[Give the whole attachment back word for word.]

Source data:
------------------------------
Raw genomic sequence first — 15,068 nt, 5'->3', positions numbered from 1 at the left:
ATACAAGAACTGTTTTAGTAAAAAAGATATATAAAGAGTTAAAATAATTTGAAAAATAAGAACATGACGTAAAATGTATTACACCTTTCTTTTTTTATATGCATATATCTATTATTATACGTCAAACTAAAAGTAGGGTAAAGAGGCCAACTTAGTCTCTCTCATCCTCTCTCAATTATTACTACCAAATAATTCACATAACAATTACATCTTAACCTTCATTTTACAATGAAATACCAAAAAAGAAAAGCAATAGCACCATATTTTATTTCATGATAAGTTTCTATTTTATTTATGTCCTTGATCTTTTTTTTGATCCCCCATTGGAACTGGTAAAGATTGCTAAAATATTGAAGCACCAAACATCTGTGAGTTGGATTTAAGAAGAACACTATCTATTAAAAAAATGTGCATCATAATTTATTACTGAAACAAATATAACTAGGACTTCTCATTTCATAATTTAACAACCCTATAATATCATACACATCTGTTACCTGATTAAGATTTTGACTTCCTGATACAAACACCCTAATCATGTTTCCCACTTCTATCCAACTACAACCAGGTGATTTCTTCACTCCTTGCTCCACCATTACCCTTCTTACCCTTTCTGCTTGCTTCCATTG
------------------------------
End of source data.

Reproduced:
Raw genomic sequence first — 15,068 nt, 5'->3', positions numbered from 1 at the left:
ATACAAGAACTGTTTTAGTAAAAAAGATATATAAAGAGTTAAAATAATTTGAAAAATAAGAACATGACGTAAAATGTATTACACCTTTCTTTTTTTATATGCATATATCTATTATTATACGTCAAACTAAAAGTAGGGTAAAGAGGCCAACTTAGTCTCTCTCATCCTCTCTCAATTATTACTACCAAATAATTCACATAACAATTACATCTTAACCTTCATTTTACAATGAAATACCAAAAAAGAAAAGCAATAGCACCATATTTTATTTCATGATAAGTTTCTATTTTATTTATGTCCTTGATCTTTTTTTTGATCCCCCATTGGAACTGGTAAAGATTGCTAAAATATTGAAGCACCAAACATCTGTGAGTTGGATTTAAGAAGAACACTATCTATTAAAAAAATGTGCATCATAATTTATTACTGAAACAAATATAACTAGGACTTCTCATTTCATAATTTAACAACCCTATAATATCATACACATCTGTTACCTGATTAAGATTTTGACTTCCTGATACAAACACCCTAATCATGTTTCCCACTTCTATCCAACTACAACCAGGTGATTTCTTCACTCCTTGCTCCACCATTACCCTTCTTACCCTTTCTGCTTGCTTCCATTG